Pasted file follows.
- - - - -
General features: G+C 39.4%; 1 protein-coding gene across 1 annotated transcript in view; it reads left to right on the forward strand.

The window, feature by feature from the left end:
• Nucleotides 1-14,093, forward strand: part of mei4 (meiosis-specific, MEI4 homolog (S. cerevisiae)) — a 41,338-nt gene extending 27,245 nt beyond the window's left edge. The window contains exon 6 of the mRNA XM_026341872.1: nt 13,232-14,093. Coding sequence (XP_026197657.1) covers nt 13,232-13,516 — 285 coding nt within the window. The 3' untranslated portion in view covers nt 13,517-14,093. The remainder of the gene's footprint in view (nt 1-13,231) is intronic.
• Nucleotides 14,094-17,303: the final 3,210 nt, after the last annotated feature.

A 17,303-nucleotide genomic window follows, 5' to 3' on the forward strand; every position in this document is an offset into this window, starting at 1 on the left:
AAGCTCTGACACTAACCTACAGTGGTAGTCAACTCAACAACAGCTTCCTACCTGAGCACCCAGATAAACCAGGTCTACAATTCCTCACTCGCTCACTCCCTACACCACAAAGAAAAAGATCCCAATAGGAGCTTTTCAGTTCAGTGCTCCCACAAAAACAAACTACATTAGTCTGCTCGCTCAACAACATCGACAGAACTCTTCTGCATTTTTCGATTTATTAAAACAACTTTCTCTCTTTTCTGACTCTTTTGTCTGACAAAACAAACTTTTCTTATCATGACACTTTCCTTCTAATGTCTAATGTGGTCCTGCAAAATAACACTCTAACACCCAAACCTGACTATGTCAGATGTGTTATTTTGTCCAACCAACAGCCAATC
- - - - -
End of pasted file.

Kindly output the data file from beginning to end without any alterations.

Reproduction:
General features: G+C 39.4%; 1 protein-coding gene across 1 annotated transcript in view; it reads left to right on the forward strand.

The window, feature by feature from the left end:
• Nucleotides 1-14,093, forward strand: part of mei4 (meiosis-specific, MEI4 homolog (S. cerevisiae)) — a 41,338-nt gene extending 27,245 nt beyond the window's left edge. The window contains exon 6 of the mRNA XM_026341872.1: nt 13,232-14,093. Coding sequence (XP_026197657.1) covers nt 13,232-13,516 — 285 coding nt within the window. The 3' untranslated portion in view covers nt 13,517-14,093. The remainder of the gene's footprint in view (nt 1-13,231) is intronic.
• Nucleotides 14,094-17,303: the final 3,210 nt, after the last annotated feature.

A 17,303-nucleotide genomic window follows, 5' to 3' on the forward strand; every position in this document is an offset into this window, starting at 1 on the left:
AAGCTCTGACACTAACCTACAGTGGTAGTCAACTCAACAACAGCTTCCTACCTGAGCACCCAGATAAACCAGGTCTACAATTCCTCACTCGCTCACTCCCTACACCACAAAGAAAAAGATCCCAATAGGAGCTTTTCAGTTCAGTGCTCCCACAAAAACAAACTACATTAGTCTGCTCGCTCAACAACATCGACAGAACTCTTCTGCATTTTTCGATTTATTAAAACAACTTTCTCTCTTTTCTGACTCTTTTGTCTGACAAAACAAACTTTTCTTATCATGACACTTTCCTTCTAATGTCTAATGTGGTCCTGCAAAATAACACTCTAACACCCAAACCTGACTATGTCAGATGTGTTATTTTGTCCAACCAACAGCCAATC